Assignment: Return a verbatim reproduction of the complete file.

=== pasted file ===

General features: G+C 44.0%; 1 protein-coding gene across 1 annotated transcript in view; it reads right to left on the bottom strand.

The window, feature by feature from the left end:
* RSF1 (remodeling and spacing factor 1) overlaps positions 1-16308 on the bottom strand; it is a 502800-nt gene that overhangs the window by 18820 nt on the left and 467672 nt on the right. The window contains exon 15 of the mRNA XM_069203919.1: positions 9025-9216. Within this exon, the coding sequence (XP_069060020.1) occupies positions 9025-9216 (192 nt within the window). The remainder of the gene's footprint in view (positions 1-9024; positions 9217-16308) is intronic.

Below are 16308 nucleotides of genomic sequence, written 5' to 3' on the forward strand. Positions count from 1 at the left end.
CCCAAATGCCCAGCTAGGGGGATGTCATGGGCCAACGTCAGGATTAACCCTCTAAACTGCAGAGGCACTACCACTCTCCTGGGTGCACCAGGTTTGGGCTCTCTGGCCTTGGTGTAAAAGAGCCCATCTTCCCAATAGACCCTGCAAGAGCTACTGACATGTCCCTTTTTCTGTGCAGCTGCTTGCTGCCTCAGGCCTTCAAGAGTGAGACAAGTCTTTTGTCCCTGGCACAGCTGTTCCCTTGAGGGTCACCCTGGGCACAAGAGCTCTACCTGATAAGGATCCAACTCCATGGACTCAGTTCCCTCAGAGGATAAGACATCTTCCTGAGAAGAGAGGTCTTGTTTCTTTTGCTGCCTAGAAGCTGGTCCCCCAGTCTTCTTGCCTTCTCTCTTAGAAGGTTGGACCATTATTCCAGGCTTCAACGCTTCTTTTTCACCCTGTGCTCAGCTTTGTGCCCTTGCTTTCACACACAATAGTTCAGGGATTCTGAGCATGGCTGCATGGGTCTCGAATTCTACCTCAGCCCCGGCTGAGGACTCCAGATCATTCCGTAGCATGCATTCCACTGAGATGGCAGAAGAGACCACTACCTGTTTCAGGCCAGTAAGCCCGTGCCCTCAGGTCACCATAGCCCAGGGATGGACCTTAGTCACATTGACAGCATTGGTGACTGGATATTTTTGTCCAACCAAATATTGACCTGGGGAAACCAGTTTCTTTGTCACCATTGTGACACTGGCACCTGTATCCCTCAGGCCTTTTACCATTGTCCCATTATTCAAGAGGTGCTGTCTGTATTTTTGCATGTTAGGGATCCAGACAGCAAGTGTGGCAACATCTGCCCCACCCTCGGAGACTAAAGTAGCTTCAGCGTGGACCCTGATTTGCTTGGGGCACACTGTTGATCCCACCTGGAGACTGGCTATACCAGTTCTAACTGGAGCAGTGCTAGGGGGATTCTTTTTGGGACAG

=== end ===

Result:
General features: G+C 44.0%; 1 protein-coding gene across 1 annotated transcript in view; it reads right to left on the bottom strand.

The window, feature by feature from the left end:
* RSF1 (remodeling and spacing factor 1) overlaps positions 1-16308 on the bottom strand; it is a 502800-nt gene that overhangs the window by 18820 nt on the left and 467672 nt on the right. The window contains exon 15 of the mRNA XM_069203919.1: positions 9025-9216. Within this exon, the coding sequence (XP_069060020.1) occupies positions 9025-9216 (192 nt within the window). The remainder of the gene's footprint in view (positions 1-9024; positions 9217-16308) is intronic.

Below are 16308 nucleotides of genomic sequence, written 5' to 3' on the forward strand. Positions count from 1 at the left end.
CCCAAATGCCCAGCTAGGGGGATGTCATGGGCCAACGTCAGGATTAACCCTCTAAACTGCAGAGGCACTACCACTCTCCTGGGTGCACCAGGTTTGGGCTCTCTGGCCTTGGTGTAAAAGAGCCCATCTTCCCAATAGACCCTGCAAGAGCTACTGACATGTCCCTTTTTCTGTGCAGCTGCTTGCTGCCTCAGGCCTTCAAGAGTGAGACAAGTCTTTTGTCCCTGGCACAGCTGTTCCCTTGAGGGTCACCCTGGGCACAAGAGCTCTACCTGATAAGGATCCAACTCCATGGACTCAGTTCCCTCAGAGGATAAGACATCTTCCTGAGAAGAGAGGTCTTGTTTCTTTTGCTGCCTAGAAGCTGGTCCCCCAGTCTTCTTGCCTTCTCTCTTAGAAGGTTGGACCATTATTCCAGGCTTCAACGCTTCTTTTTCACCCTGTGCTCAGCTTTGTGCCCTTGCTTTCACACACAATAGTTCAGGGATTCTGAGCATGGCTGCATGGGTCTCGAATTCTACCTCAGCCCCGGCTGAGGACTCCAGATCATTCCGTAGCATGCATTCCACTGAGATGGCAGAAGAGACCACTACCTGTTTCAGGCCAGTAAGCCCGTGCCCTCAGGTCACCATAGCCCAGGGATGGACCTTAGTCACATTGACAGCATTGGTGACTGGATATTTTTGTCCAACCAAATATTGACCTGGGGAAACCAGTTTCTTTGTCACCATTGTGACACTGGCACCTGTATCCCTCAGGCCTTTTACCATTGTCCCATTATTCAAGAGGTGCTGTCTGTATTTTTGCATGTTAGGGATCCAGACAGCAAGTGTGGCAACATCTGCCCCACCCTCGGAGACTAAAGTAGCTTCAGCGTGGACCCTGATTTGCTTGGGGCACACTGTTGATCCCACCTGGAGACTGGCTATACCAGTTCTAACTGGAGCAGTGCTAGGGGGATTCTTTTTGGGACAG